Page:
On a Rerouted Road Trip, Aaron Rodgers Looked Disoriented
JACKSONVILLE, Fla. — The Saints’ home game that was scheduled to be held Sunday amid climate-controlled pandemonium in New Orleans was instead …
JACKSONVILLE, Fla. — The Saints’ home game that was scheduled to be held Sunday amid climate-controlled pandemonium in New Orleans was instead staged in dryer-vent conditions in north Florida before hordes of fans wearing foam blocks of cheese on their heads — and yet somehow all that seemed downright normal compared to what was transpiring on the field.
A quarterback at TIAA Bank Field threw the ball to the other team, made reckless decisions and wilted under pressure, but it was not the player whose career has abounded with face-palming blunders. The culprit bore a striking resemblance to one Aaron Charles Rodgers, the N.F.L.’s reigning most valuable player and the protagonist of what will be its most captivating season-long saga.
Rodgers said many months ago that his future was a “beautiful mystery,” a term shrouded in inscrutability. Whether he would retire, refuse to play again for Green Bay or host “Jeopardy!” — it all seemed feasible, or at least not unfeasible, as the extent of his dissatisfaction with the Packers front office emerged. He addressed his grievances with the Packers in stunning candor, vowed to compartmentalize and resumed preparing for what very well could be his final season with the team.
Late in the third quarter of the Saints’ 38-3demolition, Rodgers sat slouched on Green Bay’s sun-drenched sideline. The Saints had just converted his second interception in as many drives into a touchdown, and it would soon get worse. On the next drive, the Packers turned the ball over on downs and, given another opportunity to outclass Rodgers, Jameis Winston tossed his fourth touchdown pass. A few minutes later, Winston threw his fifth.
If the Packers demonstrated a certain clumsiness in hatching their succession plan at quarterback, believing after the 2019 season that Rodgers had approached an irreversible decline and then trading up to draft Jordan Love without communicating those intentions to Rodgers, the Saints pursued a more conventional route to replacing Drew Brees: They bought low on Winston. He had been a remarkable talent who, if he can only improve his risk management after five turbulent seasons in Tampa Bay, might be molded into a better version of himself — strong-armed but disciplined.
That is how Winston looked on Sunday, bypassing riskier throws he might have relished earlier in his career in favor of safer, shorter passes that extended drives. He threw for only 148 yards, with 55 coming on a majestic deep ball to Deonte Harris that revealed the facade of Winston’s training-camp competition with Taysom Hill.
But even if Winston didn’t fling the ball downfield much, Saints Coach Sean Payton still showed his trust in him by going for two fourth-down conversions during a second-quarter drive. Winston converted both with throws to Juwan Johnson, including a 1-yard score that extended the Saints’ lead to 17-0.
The Packers kicked a field goal as time expired in the first half, then drove 66 yards to the Saints’ 9-yard line before Rodgers morphed into Winston, circa 2019. Chased out of the pocket, Rodgers darted forward and tried whipping a pass to Davante Adams, who was cutting toward the near sideline. The ball zipped behind him and into the arms of the rookie cornerback Paulson Adebo. Rodgers lamented his bad decision — he should have thrown it, he said, to Aaron Jones in the flat.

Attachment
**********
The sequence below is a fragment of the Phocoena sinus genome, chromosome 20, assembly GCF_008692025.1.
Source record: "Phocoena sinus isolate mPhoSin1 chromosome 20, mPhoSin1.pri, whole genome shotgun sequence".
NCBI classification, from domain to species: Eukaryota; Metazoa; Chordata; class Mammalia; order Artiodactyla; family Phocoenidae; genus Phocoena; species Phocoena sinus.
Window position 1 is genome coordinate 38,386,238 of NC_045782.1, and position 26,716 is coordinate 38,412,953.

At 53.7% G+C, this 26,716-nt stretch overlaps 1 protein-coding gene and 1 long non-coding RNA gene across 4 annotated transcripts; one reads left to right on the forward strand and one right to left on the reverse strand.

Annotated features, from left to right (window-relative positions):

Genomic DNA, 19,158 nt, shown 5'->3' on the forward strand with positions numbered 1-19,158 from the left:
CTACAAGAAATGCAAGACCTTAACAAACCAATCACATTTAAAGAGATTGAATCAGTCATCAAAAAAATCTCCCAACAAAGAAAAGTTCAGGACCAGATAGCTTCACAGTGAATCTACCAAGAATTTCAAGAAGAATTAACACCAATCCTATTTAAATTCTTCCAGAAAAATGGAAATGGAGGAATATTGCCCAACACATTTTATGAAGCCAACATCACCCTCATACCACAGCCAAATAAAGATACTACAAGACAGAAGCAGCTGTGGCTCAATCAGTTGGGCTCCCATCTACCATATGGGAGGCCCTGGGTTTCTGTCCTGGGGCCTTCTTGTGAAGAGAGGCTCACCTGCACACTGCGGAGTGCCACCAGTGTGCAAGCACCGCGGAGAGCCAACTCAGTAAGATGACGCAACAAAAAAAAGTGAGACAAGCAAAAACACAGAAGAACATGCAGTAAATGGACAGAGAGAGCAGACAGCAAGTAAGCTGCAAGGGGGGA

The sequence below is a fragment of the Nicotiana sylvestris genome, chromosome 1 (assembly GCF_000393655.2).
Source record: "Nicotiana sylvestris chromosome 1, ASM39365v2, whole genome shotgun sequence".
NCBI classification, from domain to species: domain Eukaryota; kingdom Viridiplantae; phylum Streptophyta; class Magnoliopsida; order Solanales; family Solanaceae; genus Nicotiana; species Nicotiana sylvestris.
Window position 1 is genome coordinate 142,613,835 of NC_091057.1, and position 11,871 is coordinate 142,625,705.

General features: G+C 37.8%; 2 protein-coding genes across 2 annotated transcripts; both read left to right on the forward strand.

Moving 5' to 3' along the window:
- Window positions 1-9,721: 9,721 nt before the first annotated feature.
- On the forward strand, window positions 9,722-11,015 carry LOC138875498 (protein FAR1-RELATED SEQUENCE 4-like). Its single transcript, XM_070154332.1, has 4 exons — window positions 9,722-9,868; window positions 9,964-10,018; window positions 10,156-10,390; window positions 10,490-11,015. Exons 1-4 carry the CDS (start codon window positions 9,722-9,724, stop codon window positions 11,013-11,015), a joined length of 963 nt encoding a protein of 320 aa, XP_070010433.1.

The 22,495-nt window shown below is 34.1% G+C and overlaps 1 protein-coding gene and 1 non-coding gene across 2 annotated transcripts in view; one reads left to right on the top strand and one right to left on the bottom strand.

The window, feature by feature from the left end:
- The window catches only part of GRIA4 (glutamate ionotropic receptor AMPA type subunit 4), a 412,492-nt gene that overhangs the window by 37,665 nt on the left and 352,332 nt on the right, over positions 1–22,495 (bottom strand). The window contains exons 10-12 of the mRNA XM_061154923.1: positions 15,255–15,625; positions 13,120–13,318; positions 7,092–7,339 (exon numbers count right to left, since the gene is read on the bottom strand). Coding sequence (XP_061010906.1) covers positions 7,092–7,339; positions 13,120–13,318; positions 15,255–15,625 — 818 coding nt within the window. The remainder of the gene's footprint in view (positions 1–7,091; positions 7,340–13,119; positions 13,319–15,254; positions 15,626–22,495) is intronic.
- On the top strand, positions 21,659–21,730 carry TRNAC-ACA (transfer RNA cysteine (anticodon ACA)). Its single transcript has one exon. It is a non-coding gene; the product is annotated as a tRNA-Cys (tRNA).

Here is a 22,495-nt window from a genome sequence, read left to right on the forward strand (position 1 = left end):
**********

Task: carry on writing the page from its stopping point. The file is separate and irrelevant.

“Obviously,” Rodgers said, “the play of the game.”
Rodgers is beyond aware of how the Packers’ last two seasons unfolded and concluded, of their going 13-3 before losing in the N.F.C. championship game, in back-to-back attempts. Their defeat in January at home against the Buccaneers, and how it ended — with Coach Matt LaFleur attempting a close field goal instead of trusting his quarterback to surmount an 8-point deficit — contributed to the urgency facing this team.
Whether the Packers believe it or not, they are under pressure to reach the Super Bowl this season. They have a dire salary-cap situation, Adams appears eager to test free agency, and Rodgers, through concessions Green Bay made with his contract, has the power to determine where he plays next season. Rodgers said last week that he was “in a good head space.”
“The feel that I get with the energy in the locker room is not pressure — it’s focus,” Rodgers said last week. “I think it’s the right perspective and the right type of focus.”
After Sunday’s game, Rodgers suggested he thought the Packers were a bit complacent, believing that they would throttle a team displaced by Hurricane Ida. The Saints bypassed Florida’s other N.F.L. destinations — Tampa Bay and Miami — for Jacksonville because, in part, of its relative inaccessibility and the heat and humidity, which sapped the Packers’ energy.
“We felt like the hotter, the better,” Payton said.
But, according to The New Orleans Times-Picayune, it also didn’t escape the Saints that Rodgers was 3-4 with a 78.1 passer rating — which would have ranked 32nd in the league last season — in games played in Florida. Rodgers, pulled for Love with about 11 minutes left as the Packers faced a large deficit, is now 3-5 in the Sunshine State.
“It’s just one game,” said Rodgers, who completed 15 of 28 passes for 133 yards. “We played bad. I played bad.”
The Packers might find comfort from precedent: In Week 9 last season, the Tampa Bay Buccaneers lost by the same score to the Saints, then recovered to win the Super Bowl. There is danger in ascribing too much meaning to the first game, in presuming that Winston will continue playing with discipline and poise and that the Packers are plowing toward disappointment. What happens next with any and all of them is, as Rodgers might say, a beautiful mystery.